4. ‘O-GlcNAc Code’ Mediated Diseases
Based on OGT is an important and indispensable enzyme in cell metabolic pathway, it is not difficult to understand that the imbalanced O-GlcNAc level leads to the occurrence of many diseases including diabetes, neurologic disorders, cardiovascular disease, and cancer .
4.1. ‘O-GlcNAc Code’ in Cancer
Tumor suppressor p53 (also known as p53) has been described as “the guardian of the genome“ because of its role in conserving stability by preventing genome mutation . Under normal conditions, p53 is ubiquitously degraded through ubiquitin-proteasome-mediated degradation pathway . However, when the cells encounter various stimuli, p53 is stabilized and activated by O-GlcNAcylation at Ser149 residue in response to stress . Similarly, in cancer cells, alteration in O-GlcNAc homeostasis regulates p53 stabilization and translocation to the nucleus, and transcriptional activity of p53 is increased by acetylated p53 at Lys382, therefore, leads to gene expression of p53 target genes such as p21. Interestingly, stabilization of p53 by O-GlcNAcylation is not seen in p53 hypermutated ovarian cancer cells . Nevertheless, evidence reveals that the depletion of mutant p53 attenuates malignant degree of cancer cells, suggesting that mutant p53 stability may promote the acquisition of new pro-oncogenic activities including cell proliferation and metabolic changes. Thus, mutant p53 will provide an attractive druggable target and novel approaches for cancer therapy , providing the evidence that the expression of p53 wild type is a potential cancer therapy approach. In some cases, although specific sites for O-GlcNAcylation on certain proteins have not yet been discovered, the overall O-GlcNAcylation indeed alter its downstream biological function. For example, O-GlcNAcylation-mediated SIRT1 regulates the stability of oncogenic transcription factor FOXM1 in a MEK/ERK-dependent manner in breast cancer cells . While in prostate cancer and breast cancer cells, the OGT/O-GlcNAcylation-mediated stabilization of c-MYC is tightly associated with the cell growth, suggesting the possibility of c-MYC as a potential upstream regulator of OGT target genes [86,87]. However, reducing global OGT/O-GlcNAcylation in gastric cancer cells increases PUMA and caspase-3, and further promotes cell apoptosis, suggesting that OGT is required for cell growth and survival in gastric cancer . In addition, O-GlcNAcylation of NF-κB is involved in nuclear translocation of NF-κB which subsequently activates the matrix-metalloproteinases (MMPs) transcription that the key protease enzymes facilitating metastasis of cholangiocarcinoma (CCA) .
4.2. ‘O-GlcNAc Code’ in Diabetes
Diabetes mellitus (DM), commonly referred to as diabetes, is a complex metabolic disorder with high blood sugar levels (hyperglycemia) over a prolonged period. Two major types of diabetes including Type 1 (T1DM) and Type 2 (T2DM) are classified according to the absolute or relative lack of insulin signaling . Numerous actors of insulin signaling including the intracellular subunit of the insulin receptor, IRS1 and IRS2, PDK1, the protein kinase Akt/PKB, and the transcription factor FoxO1 can be modified by O-GlcNAcylation [91,92,93,94,95]. And in most cases, ‘O-GlcNAc code’ on those proteins has effects opposite to those induced by insulin . For example, elevated O-GlcNAcylation act as an intermediate in the insulin signal pathway, reducing the insulin-stimulated phosphorylation of Akt2 and IRS-1, thereby subsequently leading to insulin resistance in rat primary adipocytes . On the other hand, ‘O-GlcNAc code’ on Akt at Thr305 and Thr312 disrupt the interaction between Akt and PDK1, in turn inhibit the phosphorylation of Akt at Thr308 . In addition, insulin secretion by the β-cell is regulated by a transcription factor NeuroD1 through controlling the binding activity with OGT. Under high glucose conditions, NeuroD1 interacts with OGT, on the contrary, combines with OGA. O-GlcNAc modified NeuroD1 easier to localize in the nucleus to increase binding to DNA and glucose-dependent insulin synthesis . Similarly, hyper-O-GlcNAcylation of pancreatic/duodenal homeobox-1 (PDX-1) also enhances its DNA binding to the A-box in the HR2 region of FFA1 promoter (free fatty acid receptor-1), thus stimulating insulin secretion . What’s more, the significant increase of O-GlcNAc modification in erythrocytes of diabetic and pre-diabetic patients are observed, revealing that O-GlcNAc levels may be a biomarker for estimating the efficiency of treatment and early detection of diabetes, thus providing valuable information for clinical diagnosis and treatment [96,97]. Despite this, roles of O-GlcNAc modified proteins in the progression of pancreatic dysfunction still need further exploration.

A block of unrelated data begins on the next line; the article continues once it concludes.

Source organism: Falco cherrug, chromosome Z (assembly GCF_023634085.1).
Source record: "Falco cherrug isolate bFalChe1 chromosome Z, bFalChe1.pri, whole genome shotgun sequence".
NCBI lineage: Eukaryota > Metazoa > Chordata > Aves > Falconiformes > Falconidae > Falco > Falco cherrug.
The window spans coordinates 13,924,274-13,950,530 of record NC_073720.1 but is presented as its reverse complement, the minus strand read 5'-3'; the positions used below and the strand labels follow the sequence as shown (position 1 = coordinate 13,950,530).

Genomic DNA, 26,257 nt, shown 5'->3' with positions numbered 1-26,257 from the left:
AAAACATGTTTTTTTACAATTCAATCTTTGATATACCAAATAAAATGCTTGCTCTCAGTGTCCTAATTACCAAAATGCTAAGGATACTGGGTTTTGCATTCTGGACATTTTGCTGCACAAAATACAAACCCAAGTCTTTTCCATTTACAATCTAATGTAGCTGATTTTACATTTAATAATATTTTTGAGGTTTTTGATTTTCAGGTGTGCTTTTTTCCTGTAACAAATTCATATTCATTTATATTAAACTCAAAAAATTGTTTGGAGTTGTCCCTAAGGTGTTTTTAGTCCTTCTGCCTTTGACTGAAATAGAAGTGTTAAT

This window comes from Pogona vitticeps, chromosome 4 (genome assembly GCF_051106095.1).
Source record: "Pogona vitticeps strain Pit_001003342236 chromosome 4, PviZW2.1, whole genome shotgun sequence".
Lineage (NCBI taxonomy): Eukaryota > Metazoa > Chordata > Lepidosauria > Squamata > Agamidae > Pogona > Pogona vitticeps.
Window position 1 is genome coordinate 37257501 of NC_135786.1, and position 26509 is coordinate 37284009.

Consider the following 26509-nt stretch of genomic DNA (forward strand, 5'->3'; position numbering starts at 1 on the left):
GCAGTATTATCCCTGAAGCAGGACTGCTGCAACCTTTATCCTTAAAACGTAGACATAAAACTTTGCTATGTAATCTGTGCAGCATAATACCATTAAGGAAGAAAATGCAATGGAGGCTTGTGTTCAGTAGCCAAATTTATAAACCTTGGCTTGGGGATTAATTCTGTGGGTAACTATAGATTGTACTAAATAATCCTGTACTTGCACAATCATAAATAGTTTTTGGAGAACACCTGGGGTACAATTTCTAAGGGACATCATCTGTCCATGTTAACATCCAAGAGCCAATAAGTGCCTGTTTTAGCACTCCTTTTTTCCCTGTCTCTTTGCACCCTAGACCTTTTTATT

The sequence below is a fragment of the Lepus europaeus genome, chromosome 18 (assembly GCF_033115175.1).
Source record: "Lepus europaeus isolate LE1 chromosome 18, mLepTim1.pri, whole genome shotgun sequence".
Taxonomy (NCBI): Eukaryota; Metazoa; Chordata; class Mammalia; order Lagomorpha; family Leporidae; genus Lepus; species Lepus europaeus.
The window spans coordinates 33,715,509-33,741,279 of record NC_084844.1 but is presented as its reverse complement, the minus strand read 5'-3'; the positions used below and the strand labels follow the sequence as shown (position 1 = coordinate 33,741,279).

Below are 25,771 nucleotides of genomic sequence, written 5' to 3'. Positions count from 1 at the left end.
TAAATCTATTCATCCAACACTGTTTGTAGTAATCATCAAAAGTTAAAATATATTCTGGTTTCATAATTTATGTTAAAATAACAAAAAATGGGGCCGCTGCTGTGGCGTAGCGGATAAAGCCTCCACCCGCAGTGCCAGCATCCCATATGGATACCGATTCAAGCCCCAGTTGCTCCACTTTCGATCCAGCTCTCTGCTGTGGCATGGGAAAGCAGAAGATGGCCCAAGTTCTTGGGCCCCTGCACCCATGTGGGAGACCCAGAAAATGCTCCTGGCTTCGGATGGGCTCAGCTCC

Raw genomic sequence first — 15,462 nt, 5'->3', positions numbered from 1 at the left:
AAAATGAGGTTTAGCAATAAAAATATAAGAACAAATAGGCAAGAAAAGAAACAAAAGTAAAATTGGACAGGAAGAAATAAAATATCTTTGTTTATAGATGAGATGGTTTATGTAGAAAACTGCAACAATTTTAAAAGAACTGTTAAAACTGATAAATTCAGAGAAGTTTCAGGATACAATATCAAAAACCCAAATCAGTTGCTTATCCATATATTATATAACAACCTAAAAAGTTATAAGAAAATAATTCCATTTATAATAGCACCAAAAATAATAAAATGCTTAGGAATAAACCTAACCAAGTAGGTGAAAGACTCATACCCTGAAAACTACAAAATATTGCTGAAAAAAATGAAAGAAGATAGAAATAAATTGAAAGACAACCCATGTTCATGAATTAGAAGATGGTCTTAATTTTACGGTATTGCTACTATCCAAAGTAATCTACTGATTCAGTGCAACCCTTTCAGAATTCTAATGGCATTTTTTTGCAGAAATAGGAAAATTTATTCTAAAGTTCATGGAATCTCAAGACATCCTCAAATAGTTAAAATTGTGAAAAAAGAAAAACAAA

4.3. ‘O-GlcNAc Code’ in Alzheimer’s Disease
Alzheimer’s Disease (AD) is a chronic neurodegenerative disease with a decrease in regional glucose metabolism . Declined glucose metabolism in the brain often induced by amyloid-β peptide (Aβ) toxicity, and T2DM leads to low levels of brain O-GlcNAc . Forebrain-specific loss of O-GlcNAcylation results in progressive neurodegeneration, including widespread neuronal cell death, neuro inflammation, increased production of hyper phosphorylated tau and amyloid genic Aβ-peptides, and memory deficits in adult mice , indicating the involvement of O-GlcNAcylation in the progression of AD. O-GlcNAc modification on a microtubule-associated protein tau is another important factor that implicated in the progression of AD [101,102]. Currently, four O-GlcNAc sites including Thr-123, Ser-208, Ser-400, and Ser-409/Ser-412/Ser-413 on human tau have been mapped [103,104]. Even so, the detailed mechanism of O-GlcNAc modified tau needs to be further explored. Proteomic analysis of mouse synaptosomes show about 20% of synaptosome proteins to be O-GlcNAcylated, and ‘O-GlcNAc code’ on those proteins are implicated in processes like neurite growth, axonal branching, synaptic plasticity, and mitochondrial trafficking [105,106,107,108,109]. For instance, hyposensitivity to thermal stimuli, lose epidermal innervation, and axonal outgrowth deficits in culture are observed in OGT-knock-out mice , suggesting that OGT/O-GlcNAcylation is essential for survival of sensory neuron and target innervation.